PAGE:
In a previous post – The emergence of two major beer-makers in Mexico – we looked at how Mexico’s beer industry came to be dominated by two large players: Femsa and Modelo, both now owned by foreign corporations.
The map below shows the location and date of inauguration of all major breweries in Mexico.
The location and inauguration dates of Femsa and Modelo breweries in Mexico
How large is Mexico’s market for beer?
A 2010 report from the national beer industry claims that the average annual consumption of beer in Mexico is 60 liters per adult, a figure that has not changed significantly in the last 20 years. The equivalent figure in Germany is 120 liters a person, so there is still considerable potential for growth. Mexico’s breweries provide about 80,000 jobs directly and a further 800,000 indirectly.
Total beer sales each year are worth as much as 20 billion dollars. The value of sales has risen sharply, at about 5% a year, due mainly to higher exports. Mexico has become the world’s second largest beer exporter, after the Netherlands, and is the world’s sixth largest producer and consumer of beer, brewing over 8.6 billion liters a year.
The USA is the main export market. Five of the 25 most popular brands in the USA are Grupo Modelo beers: Corona, Modelo Especial, Corona Light, Pacífico and Negra Modelo. This has helped Grupo Modelo, Mexico’s leading brewer, become the world’s sixth largest brewer. Modelo’s Corona beer has been the #1 imported beer in the USA since 1997. It is one of the world’s top five beers in terms of sales, even though it is not especially popular in Mexico!
One of Modelo’s fastest growing export markets is China, where it has rapidly become the second most popular imported beer. In Mexico’s domestic beer market, Modelo and Femsa face increased competition from imported beers such as Budweiser, Miller and Heineken.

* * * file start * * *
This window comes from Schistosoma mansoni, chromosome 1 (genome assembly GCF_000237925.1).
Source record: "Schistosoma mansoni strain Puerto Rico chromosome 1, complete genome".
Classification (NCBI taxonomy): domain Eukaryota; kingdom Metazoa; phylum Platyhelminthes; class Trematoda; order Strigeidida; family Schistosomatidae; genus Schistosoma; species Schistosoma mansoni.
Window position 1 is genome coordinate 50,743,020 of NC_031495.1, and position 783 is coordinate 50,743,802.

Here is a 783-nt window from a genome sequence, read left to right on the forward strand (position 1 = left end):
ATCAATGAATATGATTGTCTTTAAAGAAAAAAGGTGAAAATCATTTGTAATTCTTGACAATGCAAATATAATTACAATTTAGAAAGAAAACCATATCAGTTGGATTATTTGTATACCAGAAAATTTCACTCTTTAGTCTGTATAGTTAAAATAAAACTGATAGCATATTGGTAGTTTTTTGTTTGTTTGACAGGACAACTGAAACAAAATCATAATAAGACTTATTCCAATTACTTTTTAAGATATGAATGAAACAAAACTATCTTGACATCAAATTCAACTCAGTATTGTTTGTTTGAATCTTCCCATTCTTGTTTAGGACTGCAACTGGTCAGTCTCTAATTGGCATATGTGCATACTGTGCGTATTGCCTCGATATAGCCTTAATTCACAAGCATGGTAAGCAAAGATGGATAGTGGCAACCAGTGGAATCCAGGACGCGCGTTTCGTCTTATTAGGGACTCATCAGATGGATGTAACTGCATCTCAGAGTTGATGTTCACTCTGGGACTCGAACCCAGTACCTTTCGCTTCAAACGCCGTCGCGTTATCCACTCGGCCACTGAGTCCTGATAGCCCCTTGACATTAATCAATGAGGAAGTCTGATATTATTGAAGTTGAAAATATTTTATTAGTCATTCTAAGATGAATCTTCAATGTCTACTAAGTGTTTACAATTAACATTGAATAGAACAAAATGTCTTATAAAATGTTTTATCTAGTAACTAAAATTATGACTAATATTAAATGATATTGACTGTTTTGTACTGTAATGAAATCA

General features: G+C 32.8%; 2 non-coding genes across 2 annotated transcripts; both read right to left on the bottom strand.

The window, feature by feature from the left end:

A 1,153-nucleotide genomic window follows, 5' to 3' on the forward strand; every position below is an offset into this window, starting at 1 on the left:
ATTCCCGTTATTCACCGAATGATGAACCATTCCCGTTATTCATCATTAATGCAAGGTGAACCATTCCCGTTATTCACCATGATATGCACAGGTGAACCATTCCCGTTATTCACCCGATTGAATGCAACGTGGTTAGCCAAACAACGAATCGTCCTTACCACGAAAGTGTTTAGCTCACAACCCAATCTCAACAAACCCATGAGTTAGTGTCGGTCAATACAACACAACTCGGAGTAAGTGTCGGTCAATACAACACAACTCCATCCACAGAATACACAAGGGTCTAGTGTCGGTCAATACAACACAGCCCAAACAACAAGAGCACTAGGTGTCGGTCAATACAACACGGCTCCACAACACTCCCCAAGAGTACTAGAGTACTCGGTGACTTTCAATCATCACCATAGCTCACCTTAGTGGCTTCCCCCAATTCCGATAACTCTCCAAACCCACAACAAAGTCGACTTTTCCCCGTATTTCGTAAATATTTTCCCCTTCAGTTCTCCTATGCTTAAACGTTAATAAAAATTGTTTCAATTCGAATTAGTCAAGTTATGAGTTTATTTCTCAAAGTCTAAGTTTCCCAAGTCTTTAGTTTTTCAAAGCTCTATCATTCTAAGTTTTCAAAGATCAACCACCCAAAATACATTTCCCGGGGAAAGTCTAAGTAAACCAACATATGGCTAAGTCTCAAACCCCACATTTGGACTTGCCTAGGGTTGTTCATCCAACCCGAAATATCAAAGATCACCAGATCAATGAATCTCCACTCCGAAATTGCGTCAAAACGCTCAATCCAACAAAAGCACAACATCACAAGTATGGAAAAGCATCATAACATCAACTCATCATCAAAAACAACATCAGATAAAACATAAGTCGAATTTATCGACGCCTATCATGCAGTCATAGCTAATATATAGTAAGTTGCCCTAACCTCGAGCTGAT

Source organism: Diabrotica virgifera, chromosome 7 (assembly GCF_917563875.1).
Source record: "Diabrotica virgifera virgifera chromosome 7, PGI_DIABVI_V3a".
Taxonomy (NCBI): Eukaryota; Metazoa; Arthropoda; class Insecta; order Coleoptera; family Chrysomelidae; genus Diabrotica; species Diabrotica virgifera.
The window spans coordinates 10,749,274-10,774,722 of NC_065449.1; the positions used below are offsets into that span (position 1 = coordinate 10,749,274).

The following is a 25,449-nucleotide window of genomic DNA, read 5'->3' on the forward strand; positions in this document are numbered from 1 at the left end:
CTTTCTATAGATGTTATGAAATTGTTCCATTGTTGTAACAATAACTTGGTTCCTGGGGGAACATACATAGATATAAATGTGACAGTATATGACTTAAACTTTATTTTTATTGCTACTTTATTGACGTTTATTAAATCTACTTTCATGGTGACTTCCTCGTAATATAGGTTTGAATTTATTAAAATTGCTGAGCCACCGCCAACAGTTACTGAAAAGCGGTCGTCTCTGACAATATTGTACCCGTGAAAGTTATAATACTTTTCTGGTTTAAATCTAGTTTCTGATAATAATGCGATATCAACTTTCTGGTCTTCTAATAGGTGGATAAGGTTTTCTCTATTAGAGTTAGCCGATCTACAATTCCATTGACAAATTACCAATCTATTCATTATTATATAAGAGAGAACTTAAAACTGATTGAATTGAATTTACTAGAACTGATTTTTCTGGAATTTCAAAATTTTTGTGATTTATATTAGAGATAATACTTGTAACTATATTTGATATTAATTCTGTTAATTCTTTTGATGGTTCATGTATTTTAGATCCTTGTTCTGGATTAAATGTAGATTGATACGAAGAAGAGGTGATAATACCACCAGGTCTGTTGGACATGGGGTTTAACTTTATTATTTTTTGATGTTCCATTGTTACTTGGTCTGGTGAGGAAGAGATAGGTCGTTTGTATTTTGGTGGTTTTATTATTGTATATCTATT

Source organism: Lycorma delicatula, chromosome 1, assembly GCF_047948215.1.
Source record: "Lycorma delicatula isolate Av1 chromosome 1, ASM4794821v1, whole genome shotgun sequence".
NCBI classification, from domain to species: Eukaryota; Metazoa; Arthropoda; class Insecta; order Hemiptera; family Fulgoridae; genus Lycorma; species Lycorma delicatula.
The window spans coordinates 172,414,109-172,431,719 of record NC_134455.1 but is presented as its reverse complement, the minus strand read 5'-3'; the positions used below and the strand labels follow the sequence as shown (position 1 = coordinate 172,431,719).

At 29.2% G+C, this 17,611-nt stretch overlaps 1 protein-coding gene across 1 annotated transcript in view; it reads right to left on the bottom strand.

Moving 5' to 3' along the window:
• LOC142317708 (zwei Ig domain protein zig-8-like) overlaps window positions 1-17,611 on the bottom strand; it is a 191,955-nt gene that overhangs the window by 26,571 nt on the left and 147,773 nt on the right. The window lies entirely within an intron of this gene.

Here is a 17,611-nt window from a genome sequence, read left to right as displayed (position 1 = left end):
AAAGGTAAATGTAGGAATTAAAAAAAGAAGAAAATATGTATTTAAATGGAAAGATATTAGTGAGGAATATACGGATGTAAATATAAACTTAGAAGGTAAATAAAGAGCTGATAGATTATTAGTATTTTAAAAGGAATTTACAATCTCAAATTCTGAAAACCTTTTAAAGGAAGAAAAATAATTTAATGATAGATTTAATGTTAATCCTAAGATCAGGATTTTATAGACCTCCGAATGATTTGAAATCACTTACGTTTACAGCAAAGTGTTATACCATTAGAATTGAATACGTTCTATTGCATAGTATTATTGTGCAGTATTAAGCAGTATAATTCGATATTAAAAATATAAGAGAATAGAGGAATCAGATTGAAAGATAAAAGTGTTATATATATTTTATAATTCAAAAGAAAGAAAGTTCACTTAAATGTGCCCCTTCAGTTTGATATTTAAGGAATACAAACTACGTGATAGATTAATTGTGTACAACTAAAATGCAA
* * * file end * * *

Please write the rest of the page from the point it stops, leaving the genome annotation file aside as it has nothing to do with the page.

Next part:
There are several other smaller breweries in addition to those owned by Femsa and Modelo. One significant trend, echoing other regions in North America, has been a marked upswing in the number of small, specialist, boutique breweries, such as Cervecería San Angel and the Santa Fe Beer Company in Mexico City and Minerva Brewery in Guadalajara. Other popular brands of craft beer include Perro Negro from Guadalajara, Insurgente from Tijuana, Libertadores from Michoacán and the varied products of the Baja Brewing Company from Los Cabos.
These smaller “craft” breweries produced 10.5 million liters of beer in 2014, according to the Mexican Beer Makers Association (Asociación de Cerveceros de la República Mexicana, Acermex), and account for only 0.16% of the total market, but their share of the market is growing at more than 40% a year. The association hopes that smaller breweries can enjoy as much as 1% of the market by 2016.
The rise of craft beers has seen a corresponding proliferation of specialist pubs that stock pale ales, pilsners, porters, stouts and wheat beers in the trendier districts of all the major cities, including Mexico City, Guadalajara, Monterrey and Querétaro.
In Guadalajara, in 2008, two local craft breweries – Cerveceria Minerva and Cerveceria Revolución – co-founded the Guadalajara Beer Festival to showcase Mexican their products and introduce previously unavailable European import brands. The festival is now a three day event that attracts as many as 30,000 visitors a year; it claims to be Latin America’s largest beer festival.
Mexico’s economic geography is analyzed in chapters 14–20 of Geo-Mexico: the geography and dynamics of modern Mexico. Buy your copy of this invaluable reference guide today!